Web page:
Three quarks for Muster Mark!
Sure he has not got much of a bark
And sure any he has it's all beside the mark.
Quarks, the fundamental particles from which protons and neutrons and the like are made, have two very peculiar qualities. First, they're pronounced kworks. Second, they were invented by James Joyce. The two are connected.
As any fule kno, the word atom means unsplittable in Greek. It was then discovered, to the dismay of etymologists everywhere, that the atom could be split into neutrons, protons and electrons, and then these particles were themselves subdivided into quarks, courtesy of James Joyce.
The new fundamental particle was actually thought up in the sixties, two decades after Joyce's death. But Murray Gell-Mann, the physicist who had the idea, was a James Joyce fan:
In 1963, when I assigned the name "quark" to the fundamental constituents of the nucleon, I had the sound first, without the spelling, which could have been "kwork". Then, in one of my occasional perusals of Finnegans Wake, by James Joyce, I came across the word "quark" in the phrase "Three quarks for Muster Mark". Since "quark" (meaning, for one thing, the cry of the gull) was clearly intended to rhyme with "Mark", as well as "bark" and other such words, I had to find an excuse to pronounce it as "kwork". But the book represents the dream of a publican named Humphrey Chimpden Earwicker. Words in the text are typically drawn from several sources at once, like the "portmanteau" words in "Through the Looking-Glass". From time to time, phrases occur in the book that are partially determined by calls for drinks at the bar. I argued, therefore, that perhaps one of the multiple sources of the cry "Three quarks for Muster Mark" might be "Three quarts for Mister Mark", in which case the pronunciation "kwork" would not be totally unjustified. In any case, the number three fitted perfectly the way quarks occur in nature.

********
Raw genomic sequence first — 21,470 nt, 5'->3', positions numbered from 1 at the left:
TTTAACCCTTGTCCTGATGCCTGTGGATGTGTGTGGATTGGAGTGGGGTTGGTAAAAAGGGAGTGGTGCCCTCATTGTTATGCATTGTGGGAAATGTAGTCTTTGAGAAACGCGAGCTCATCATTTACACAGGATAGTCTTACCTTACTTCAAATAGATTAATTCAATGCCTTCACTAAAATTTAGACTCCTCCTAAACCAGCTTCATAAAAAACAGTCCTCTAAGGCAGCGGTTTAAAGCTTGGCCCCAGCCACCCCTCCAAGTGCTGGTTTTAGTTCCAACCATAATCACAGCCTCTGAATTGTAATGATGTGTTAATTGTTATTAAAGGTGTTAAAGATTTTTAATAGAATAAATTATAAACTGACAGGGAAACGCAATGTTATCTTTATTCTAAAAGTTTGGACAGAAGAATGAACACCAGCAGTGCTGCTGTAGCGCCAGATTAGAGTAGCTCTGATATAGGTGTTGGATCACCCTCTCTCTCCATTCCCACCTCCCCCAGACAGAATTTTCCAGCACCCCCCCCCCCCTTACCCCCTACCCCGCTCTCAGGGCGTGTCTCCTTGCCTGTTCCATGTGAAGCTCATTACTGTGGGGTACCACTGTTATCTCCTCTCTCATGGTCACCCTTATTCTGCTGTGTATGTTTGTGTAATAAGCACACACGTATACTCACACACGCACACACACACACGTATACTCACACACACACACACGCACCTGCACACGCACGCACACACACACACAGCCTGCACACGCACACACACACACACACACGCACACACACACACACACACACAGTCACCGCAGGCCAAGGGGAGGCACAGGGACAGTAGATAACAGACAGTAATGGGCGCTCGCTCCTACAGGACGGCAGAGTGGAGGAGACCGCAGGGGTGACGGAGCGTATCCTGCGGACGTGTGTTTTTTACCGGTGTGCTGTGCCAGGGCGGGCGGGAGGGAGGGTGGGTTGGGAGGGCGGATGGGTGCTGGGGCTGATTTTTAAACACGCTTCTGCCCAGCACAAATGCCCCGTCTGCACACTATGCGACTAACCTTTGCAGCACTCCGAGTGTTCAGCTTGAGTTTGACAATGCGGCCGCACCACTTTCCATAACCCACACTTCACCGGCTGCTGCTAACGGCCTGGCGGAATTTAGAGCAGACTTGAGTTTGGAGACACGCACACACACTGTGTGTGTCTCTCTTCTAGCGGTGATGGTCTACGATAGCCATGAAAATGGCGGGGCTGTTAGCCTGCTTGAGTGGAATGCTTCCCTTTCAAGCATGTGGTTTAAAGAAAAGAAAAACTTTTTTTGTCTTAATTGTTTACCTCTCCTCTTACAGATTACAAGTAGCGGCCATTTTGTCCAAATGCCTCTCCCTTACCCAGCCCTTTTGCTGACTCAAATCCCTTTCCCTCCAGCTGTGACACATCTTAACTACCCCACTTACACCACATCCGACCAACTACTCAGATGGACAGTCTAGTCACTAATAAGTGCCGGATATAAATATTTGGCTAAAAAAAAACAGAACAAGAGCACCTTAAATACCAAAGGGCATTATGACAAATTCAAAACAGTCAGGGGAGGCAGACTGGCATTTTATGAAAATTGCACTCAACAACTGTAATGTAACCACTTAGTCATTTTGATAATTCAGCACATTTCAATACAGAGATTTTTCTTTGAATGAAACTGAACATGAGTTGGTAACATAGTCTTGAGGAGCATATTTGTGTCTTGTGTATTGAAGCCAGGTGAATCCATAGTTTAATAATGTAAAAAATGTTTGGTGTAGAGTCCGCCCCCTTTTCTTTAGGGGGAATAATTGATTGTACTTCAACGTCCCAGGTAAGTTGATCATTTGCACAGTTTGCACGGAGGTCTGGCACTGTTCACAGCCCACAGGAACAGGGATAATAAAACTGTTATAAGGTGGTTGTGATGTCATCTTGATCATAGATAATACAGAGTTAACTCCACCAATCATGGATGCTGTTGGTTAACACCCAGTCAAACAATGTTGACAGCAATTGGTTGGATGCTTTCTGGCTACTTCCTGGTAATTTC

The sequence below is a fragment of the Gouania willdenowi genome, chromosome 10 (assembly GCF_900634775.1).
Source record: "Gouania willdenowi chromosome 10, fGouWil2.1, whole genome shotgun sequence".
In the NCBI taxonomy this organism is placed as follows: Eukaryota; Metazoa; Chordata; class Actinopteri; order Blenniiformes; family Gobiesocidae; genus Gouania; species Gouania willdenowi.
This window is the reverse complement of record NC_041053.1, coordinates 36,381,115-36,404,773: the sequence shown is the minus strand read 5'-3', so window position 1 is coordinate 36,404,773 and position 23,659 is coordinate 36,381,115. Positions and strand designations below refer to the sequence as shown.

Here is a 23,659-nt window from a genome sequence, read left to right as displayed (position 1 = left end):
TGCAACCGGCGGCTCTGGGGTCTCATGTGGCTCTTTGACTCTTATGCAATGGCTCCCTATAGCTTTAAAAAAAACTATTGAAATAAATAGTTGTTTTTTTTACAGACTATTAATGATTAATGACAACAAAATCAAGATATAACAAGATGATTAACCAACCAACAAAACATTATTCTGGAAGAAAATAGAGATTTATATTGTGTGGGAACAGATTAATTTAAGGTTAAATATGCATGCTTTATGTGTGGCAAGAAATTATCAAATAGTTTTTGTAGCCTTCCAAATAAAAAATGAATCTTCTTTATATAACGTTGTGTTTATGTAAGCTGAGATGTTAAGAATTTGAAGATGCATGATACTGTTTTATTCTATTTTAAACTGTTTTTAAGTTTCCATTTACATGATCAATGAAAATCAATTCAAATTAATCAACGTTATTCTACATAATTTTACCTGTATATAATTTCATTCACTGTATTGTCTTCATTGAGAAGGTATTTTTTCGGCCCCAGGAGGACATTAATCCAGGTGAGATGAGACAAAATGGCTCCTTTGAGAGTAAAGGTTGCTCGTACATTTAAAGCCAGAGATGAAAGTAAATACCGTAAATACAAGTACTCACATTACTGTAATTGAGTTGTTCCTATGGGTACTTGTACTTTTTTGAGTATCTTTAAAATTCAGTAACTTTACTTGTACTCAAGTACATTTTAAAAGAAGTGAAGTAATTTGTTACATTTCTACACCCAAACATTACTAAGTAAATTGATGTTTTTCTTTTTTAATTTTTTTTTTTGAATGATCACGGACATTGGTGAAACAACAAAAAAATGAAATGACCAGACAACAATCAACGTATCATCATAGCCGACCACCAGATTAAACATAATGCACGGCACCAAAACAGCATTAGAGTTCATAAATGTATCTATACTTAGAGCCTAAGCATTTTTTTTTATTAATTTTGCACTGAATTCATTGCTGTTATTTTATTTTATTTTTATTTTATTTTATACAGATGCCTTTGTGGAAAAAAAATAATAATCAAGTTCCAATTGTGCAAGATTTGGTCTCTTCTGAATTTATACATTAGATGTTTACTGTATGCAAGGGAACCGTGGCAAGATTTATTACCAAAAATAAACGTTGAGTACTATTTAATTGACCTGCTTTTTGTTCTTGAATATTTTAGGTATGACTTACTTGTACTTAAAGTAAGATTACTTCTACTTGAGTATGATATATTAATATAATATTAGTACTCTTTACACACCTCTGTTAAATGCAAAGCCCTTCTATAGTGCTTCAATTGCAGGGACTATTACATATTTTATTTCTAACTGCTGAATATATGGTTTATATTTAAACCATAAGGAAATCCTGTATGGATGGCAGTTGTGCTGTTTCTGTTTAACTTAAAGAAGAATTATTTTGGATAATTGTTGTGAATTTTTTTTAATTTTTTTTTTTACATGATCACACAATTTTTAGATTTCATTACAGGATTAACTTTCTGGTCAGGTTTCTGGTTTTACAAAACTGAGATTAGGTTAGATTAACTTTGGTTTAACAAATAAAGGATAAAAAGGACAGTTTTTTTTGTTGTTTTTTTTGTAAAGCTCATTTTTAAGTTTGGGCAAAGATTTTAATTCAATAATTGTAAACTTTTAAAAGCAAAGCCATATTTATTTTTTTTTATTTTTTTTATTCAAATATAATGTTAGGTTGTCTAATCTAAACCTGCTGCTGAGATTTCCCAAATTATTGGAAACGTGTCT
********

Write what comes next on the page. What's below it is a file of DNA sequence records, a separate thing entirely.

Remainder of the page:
Long-serving readers of this blog will know that James Joyce also came up with Hogwarts.
You spoof of visibility in a freakfog.